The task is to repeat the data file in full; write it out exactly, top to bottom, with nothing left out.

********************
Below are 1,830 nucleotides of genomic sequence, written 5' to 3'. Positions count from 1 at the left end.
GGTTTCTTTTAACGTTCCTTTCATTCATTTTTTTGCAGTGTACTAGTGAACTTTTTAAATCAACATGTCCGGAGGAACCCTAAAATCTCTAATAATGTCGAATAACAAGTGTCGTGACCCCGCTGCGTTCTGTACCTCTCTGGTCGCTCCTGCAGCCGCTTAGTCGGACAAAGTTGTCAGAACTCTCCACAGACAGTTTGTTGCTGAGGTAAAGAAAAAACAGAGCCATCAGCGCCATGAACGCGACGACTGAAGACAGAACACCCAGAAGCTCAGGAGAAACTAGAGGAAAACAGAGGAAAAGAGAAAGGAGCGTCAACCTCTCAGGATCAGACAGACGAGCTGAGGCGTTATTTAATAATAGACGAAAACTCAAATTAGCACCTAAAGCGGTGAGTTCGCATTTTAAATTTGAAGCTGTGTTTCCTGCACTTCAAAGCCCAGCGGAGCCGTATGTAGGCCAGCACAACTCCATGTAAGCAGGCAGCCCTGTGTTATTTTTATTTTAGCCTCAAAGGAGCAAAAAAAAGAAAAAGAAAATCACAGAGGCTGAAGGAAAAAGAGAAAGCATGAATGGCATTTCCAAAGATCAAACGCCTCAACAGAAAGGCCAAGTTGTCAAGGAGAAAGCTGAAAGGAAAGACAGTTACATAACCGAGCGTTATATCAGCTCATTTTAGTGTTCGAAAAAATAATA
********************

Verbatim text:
Below are 1,830 nucleotides of genomic sequence, written 5' to 3'. Positions count from 1 at the left end.
GGTTTCTTTTAACGTTCCTTTCATTCATTTTTTTGCAGTGTACTAGTGAACTTTTTAAATCAACATGTCCGGAGGAACCCTAAAATCTCTAATAATGTCGAATAACAAGTGTCGTGACCCCGCTGCGTTCTGTACCTCTCTGGTCGCTCCTGCAGCCGCTTAGTCGGACAAAGTTGTCAGAACTCTCCACAGACAGTTTGTTGCTGAGGTAAAGAAAAAACAGAGCCATCAGCGCCATGAACGCGACGACTGAAGACAGAACACCCAGAAGCTCAGGAGAAACTAGAGGAAAACAGAGGAAAAGAGAAAGGAGCGTCAACCTCTCAGGATCAGACAGACGAGCTGAGGCGTTATTTAATAATAGACGAAAACTCAAATTAGCACCTAAAGCGGTGAGTTCGCATTTTAAATTTGAAGCTGTGTTTCCTGCACTTCAAAGCCCAGCGGAGCCGTATGTAGGCCAGCACAACTCCATGTAAGCAGGCAGCCCTGTGTTATTTTTATTTTAGCCTCAAAGGAGCAAAAAAAAGAAAAAGAAAATCACAGAGGCTGAAGGAAAAAGAGAAAGCATGAATGGCATTTCCAAAGATCAAACGCCTCAACAGAAAGGCCAAGTTGTCAAGGAGAAAGCTGAAAGGAAAGACAGTTACATAACCGAGCGTTATATCAGCTCATTTTAGTGTTCGAAAAAATAATA